Remember the pool where tigers mingle on or the great falls along the Pangani Forest exploration trail? There are 2.6 million gallons of water contained in various water features that come in contact with animals. On average the entire volume of water is treated and filtered five times daily, which means that 15.6 million gallons are treated and filtered every day.
Of all of the places we had to observe, what struck me most is the attention to healthcare. We would be lucky if most people in this country had the healthcare that these animals receive. More than 600 wellness checks are performed on animals each year. Lab technicians have analyzed more than 40,000 samples of animal poop since the park opened. Veterinarians have successfully performed surgery on tarantula spiders, and placed artificial eyes in fish. You can see many of these activities going on when you visit Conservation Station (Hint! It's best to go between 9 a.m. and noon each day. That's when they are usually doing the planned surgical events). State-of-the-art veterinary facilities include an x-ray room, ultrasound equipment, surgical suites and full-service laboratories. A staff of 10 veterinarians is available to handle animal health care.
As many as 150 animal species have reproduced since Disney's Animal Kingdom first opened its doors. There have been 13 hippo births alone. Twenty-two Micronesian Kingfisher chicks were hatched at the park, comprising 25 percent of the world's total population. Disney aviculturists have also hatched more long-tailed broadbills (a type of songbird) and African jacanas (a species of wading bird) than any other institution in the world.
And supporting all of this, the Animal programs team has some 550 Cast Members with 350 at Disney's Animal Kingdom alone. All of this goes to support your experience in seeing animals first hand in an environment second to none.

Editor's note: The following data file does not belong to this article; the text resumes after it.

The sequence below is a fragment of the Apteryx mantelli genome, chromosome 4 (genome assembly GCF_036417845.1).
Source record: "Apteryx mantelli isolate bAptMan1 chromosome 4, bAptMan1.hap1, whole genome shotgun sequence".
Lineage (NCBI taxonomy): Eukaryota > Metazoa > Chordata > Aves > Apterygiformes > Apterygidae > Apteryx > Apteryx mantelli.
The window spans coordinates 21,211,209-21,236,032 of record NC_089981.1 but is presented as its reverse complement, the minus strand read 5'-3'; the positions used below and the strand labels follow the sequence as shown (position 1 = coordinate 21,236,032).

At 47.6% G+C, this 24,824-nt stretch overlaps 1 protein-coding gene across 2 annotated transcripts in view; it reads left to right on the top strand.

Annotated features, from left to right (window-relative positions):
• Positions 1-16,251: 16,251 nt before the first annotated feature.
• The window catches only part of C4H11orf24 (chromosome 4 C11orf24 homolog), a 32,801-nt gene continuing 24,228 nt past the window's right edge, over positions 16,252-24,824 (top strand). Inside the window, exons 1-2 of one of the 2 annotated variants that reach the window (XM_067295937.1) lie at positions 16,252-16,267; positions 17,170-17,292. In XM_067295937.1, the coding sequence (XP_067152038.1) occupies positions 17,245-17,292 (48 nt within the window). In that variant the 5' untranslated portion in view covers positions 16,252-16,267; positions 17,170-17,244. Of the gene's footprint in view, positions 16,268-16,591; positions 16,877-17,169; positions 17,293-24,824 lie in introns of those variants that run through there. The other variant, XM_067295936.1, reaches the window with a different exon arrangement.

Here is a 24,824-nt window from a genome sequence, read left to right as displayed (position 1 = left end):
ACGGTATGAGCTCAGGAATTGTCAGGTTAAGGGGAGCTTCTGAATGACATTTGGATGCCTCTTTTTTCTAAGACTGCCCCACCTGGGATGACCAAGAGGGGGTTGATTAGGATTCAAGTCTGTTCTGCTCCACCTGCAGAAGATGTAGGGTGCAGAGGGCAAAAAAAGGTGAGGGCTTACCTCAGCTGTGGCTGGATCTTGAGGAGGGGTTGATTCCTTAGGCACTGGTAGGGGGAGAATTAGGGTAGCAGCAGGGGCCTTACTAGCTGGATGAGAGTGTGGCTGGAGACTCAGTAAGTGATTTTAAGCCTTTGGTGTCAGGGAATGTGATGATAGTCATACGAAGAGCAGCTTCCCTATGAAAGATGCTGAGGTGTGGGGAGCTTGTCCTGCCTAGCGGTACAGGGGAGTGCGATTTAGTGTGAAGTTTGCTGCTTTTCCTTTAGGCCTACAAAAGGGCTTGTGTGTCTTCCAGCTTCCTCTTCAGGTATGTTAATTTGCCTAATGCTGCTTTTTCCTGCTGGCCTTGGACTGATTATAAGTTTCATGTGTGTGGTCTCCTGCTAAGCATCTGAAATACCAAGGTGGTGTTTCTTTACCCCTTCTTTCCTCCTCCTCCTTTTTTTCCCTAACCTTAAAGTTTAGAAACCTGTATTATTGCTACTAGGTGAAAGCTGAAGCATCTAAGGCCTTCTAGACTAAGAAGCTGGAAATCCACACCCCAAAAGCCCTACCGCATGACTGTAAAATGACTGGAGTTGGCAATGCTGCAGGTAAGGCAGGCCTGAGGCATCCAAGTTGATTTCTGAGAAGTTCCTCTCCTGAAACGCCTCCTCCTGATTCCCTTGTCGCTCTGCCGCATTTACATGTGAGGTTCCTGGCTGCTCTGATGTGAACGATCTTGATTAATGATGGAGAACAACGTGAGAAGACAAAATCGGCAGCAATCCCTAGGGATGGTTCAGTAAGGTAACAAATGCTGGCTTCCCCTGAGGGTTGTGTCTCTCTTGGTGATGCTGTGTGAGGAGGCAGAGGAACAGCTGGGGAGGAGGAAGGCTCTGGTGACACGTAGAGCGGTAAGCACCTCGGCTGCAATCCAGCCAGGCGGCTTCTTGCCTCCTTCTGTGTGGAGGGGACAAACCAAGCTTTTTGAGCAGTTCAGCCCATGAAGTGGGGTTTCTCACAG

Little wonder that renowned primatologist Jane Goodall, after visiting Disney's Animal Kingdom and its programs exclaimed: "if I were an animal, I would want to live at Disney's Animal Kingdom. The support of these creatures is really amazing.
I mention all of this because when the gates opened in 1988, many wrote off Disney's Animal Kingdom as a lesser experience. They pointed toward the Beastly Kingdome being sacrificed for Camp Minnie-Mickey. They talk about the cheaper attractions built along Dinoland. Like any, I would welcome a greater attraction experience in these two corners of the park.
But I don't think we have fully appreciated where Disney has put its investment—into the care of not only these creatures, but in the support of many conservation projects they have taken on. Some say that it's political— trying to avoid the mistakes made when the company sought to build Disney's America up in Virginia. But I say that you don't make the kind of investment that has been made if you don't feel passionately about these animals. You can build a great exhibit. But supporting that exhibit and the animals that inhabit them is a costly investment of time, money, and incredibly talented cast members.
To that end, I salute Disney's Animal Kingdom on this 10th anniversary—not just for providing a celebration of animals—but also for providing the support behind these animals.
So what's the message for your organization? Celebrate what you do well! Communicate what you are offering for the betterment of others! Let others know your strengths and what you do for the better good.